A younger-looking Sponsz makes a cameo appearance in King Ottokar's Sceptre, in the crowded palace ballroom during Tintin's investiture to the Order of the Golden Pelican. In The Calculus Affair, Sponsz masterminds the kidnapping of Professor Calculus in an attempt to obtain the plans for Calculus's sound weapon. He flirts with Bianca Castafiore after her opera recital, inadvertantly allowing Tintin and Captain Haddock, hiding in Castafiore's wardrobe, to steal papers from his overcoat, allowing Calculus's release. Sponsz bears the thwarting of his kidnap plan as a "bitter humiliation" and in Tintin and the Picaros, he uses his country's military links with San Theodoros to have Castafiore and the Thompsons arrested in order to lure Tintin into a trap. At the end of Tintin and the Picaros, Sponsz is exiled, not willingly back to Borduria. He is also mentioned by Madame Castafiore in the Castafiore Emerald.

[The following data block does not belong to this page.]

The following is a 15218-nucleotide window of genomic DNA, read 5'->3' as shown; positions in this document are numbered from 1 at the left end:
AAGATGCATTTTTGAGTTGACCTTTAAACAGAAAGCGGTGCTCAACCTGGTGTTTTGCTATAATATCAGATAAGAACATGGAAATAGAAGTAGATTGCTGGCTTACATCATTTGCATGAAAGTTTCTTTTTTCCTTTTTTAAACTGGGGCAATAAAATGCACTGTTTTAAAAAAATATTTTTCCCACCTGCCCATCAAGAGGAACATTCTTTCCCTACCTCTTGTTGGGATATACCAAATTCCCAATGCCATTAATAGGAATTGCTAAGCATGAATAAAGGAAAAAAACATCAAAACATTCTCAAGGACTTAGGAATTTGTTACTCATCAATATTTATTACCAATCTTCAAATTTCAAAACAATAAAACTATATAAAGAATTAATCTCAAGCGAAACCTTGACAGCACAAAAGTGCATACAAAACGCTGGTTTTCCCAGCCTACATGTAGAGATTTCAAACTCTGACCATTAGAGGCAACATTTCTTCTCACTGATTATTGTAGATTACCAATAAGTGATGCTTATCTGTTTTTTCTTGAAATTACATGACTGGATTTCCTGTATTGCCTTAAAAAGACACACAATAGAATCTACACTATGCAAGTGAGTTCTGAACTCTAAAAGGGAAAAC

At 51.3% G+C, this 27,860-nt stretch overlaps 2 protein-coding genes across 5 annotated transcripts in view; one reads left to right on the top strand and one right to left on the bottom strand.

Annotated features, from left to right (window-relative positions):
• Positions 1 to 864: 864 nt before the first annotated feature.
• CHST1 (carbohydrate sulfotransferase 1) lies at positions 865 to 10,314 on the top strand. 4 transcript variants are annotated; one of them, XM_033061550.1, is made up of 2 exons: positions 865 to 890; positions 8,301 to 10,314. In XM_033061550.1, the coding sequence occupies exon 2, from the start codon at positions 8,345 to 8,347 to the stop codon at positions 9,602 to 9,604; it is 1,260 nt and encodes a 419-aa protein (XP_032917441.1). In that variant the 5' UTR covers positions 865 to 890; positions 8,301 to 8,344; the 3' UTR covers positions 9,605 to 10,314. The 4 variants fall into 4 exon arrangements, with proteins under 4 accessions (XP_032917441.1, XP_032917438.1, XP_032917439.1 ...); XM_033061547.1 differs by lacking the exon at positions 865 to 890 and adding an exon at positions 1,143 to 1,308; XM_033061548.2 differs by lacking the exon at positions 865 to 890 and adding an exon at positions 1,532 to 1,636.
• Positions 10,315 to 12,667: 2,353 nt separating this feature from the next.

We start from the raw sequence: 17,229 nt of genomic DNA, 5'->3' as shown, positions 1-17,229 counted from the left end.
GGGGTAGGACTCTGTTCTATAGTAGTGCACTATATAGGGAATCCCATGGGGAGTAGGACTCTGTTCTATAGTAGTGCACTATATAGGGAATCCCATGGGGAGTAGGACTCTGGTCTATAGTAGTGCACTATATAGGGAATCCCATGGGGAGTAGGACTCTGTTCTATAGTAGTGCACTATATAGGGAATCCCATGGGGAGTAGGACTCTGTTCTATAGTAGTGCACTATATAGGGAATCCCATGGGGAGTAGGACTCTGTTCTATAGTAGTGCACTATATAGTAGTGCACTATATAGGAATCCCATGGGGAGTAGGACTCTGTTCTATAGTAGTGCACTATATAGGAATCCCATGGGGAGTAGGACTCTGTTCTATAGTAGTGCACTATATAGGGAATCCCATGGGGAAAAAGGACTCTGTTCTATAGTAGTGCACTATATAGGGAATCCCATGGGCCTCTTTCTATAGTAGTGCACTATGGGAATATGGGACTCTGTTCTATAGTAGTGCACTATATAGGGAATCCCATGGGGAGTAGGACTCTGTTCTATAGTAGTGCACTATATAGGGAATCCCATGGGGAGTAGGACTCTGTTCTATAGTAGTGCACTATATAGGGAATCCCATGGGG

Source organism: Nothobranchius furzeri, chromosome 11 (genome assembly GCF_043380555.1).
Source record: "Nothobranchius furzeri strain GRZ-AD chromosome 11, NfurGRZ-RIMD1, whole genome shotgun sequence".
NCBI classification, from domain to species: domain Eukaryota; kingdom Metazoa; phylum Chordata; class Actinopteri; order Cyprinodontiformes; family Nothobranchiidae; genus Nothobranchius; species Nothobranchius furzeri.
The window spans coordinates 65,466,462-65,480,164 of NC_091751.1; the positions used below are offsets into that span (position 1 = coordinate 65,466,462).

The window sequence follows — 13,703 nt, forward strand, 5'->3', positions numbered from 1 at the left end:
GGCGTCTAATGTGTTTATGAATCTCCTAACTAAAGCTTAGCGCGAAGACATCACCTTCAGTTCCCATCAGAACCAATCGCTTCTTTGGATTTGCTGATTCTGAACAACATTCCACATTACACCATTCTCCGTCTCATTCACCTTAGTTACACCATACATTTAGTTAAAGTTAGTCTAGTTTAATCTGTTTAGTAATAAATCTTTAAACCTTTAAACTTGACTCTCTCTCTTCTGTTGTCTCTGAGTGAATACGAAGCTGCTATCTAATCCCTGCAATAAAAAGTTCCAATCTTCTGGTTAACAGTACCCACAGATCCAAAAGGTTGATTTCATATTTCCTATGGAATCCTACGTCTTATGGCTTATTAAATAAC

Sponsz is an unquestioning devotee of his country's dictator Marshal Kûrvi-Tasch. He is a calculating and ruthless figure and bears strong grudges against those who upset his machinations.
Sponsz is based on a Belgian slang word meaning '"sponge." In Tintin and the Picaros, the San Theodorans call Sponsz "Esponja."
Harry Thompson claims Sponsz is based on Paul Remi, Herge's younger brother (on whom Tintin is also based). Sponsz and Tintin both have buzz-cut with central quiff hairstyles. It could be said that Sponsz gives an idea to what Tintin might look like when he is older.
-He and the other Bordurians are a parody of Nazi Germany, adding to Hergé's career as a propaganda artist.